Food Engineering

Automation expenditures will grow

May 3, 2010
Slowed somewhat by the recession in 2009, food and beverage expenditures for automation are expected to pick up.


Automation expenditures for food and beverage by region. Source: ARC Advisory Group.
While 2009 expenditures for automation technology in the food and beverage industry were down due to the recession, expenditures are expected to reach $6 billion by 2013, according to a new study from ARC Advisory Group entitled, The Automation Expenditures for Food and Beverage Worldwide Outlook. Markets for automation in Europe, Africa and the Middle East make up nearly half of all automation expenditures.

The three major areas of focus in food and beverage manufacturing are cost management and margin protection, more sustainable manufacturing focused on energy usage and waste reduction, and the improvement of food safety. To stay competitive, processors are concerned about quality product, packaging and manufacturing innovation. Since most processors have similar business strategies, flawless and timely execution differentiates the leading companies from their competitors, says the study.

Key automation products to help processors get control of their processes include enterprise asset management, motion control, laboratory information management systems, plant asset management, AC drives, programmable controllers, distributed control systems, process safety systems, HMIs, field transmitters and valves, process engineering tools, real-time process optimization and production management.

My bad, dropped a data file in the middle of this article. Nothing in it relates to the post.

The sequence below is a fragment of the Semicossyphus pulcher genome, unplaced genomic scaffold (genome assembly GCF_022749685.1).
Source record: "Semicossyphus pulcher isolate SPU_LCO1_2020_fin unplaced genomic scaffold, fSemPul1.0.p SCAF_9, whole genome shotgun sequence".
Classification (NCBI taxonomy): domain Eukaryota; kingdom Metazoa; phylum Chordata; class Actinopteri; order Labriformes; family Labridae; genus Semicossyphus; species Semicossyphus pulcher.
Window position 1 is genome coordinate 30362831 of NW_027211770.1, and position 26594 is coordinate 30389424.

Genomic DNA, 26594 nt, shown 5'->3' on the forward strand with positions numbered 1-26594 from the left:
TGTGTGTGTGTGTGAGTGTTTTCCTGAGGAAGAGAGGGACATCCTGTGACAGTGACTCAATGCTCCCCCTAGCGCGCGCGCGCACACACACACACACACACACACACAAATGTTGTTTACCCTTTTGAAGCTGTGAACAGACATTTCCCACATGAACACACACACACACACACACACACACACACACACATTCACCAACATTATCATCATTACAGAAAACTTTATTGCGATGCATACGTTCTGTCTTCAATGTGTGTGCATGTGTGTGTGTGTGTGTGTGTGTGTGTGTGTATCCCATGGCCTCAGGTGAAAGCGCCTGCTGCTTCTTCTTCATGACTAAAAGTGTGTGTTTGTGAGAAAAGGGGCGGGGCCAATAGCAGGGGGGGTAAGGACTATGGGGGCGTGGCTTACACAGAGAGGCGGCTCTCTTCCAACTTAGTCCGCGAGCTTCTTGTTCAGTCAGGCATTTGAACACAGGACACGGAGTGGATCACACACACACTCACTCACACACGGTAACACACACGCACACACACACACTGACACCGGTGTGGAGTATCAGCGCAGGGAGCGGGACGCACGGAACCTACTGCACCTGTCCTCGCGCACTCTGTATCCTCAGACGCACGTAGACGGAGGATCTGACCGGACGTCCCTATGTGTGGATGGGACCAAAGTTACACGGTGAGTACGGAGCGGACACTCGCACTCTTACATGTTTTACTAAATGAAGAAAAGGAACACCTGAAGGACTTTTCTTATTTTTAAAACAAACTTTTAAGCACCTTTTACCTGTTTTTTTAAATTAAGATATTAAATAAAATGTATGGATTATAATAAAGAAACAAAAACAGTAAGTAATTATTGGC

According to the study, the outlook for the food and beverage industry in 2010 will be moderate due to the global recession, changing consumer purchasing patterns and tightening budgets. The industry has been one of the least affected by global recession. However, the industry expects growth in consumer spending to remain at reduced rates into the foreseeable future. Information tools will help the consumer be selective in product purchases, and processors will need to use these tools to reach consumers.

“The information architecture is extending its reach all the way to the consumer by way of social networks and a new generation of truly virtual on-line shopping product customization tools,” says John Blanchard, principal analyst for the CPG industries. “It is becoming an important solution in the drive toward mass customization and has begun to change the way consumer-facing business is conducted,” he concludes.

The study also looks at new regulations and global standards, emerging markets, urbanization, the Wal-Mart effect, new information architectures, ISO 22000/PAS 220, packaging and the supply chain, productivity initiatives, portfolio optimization and market and channel expansion. For more information, visit the ARC Advisory Group Web site.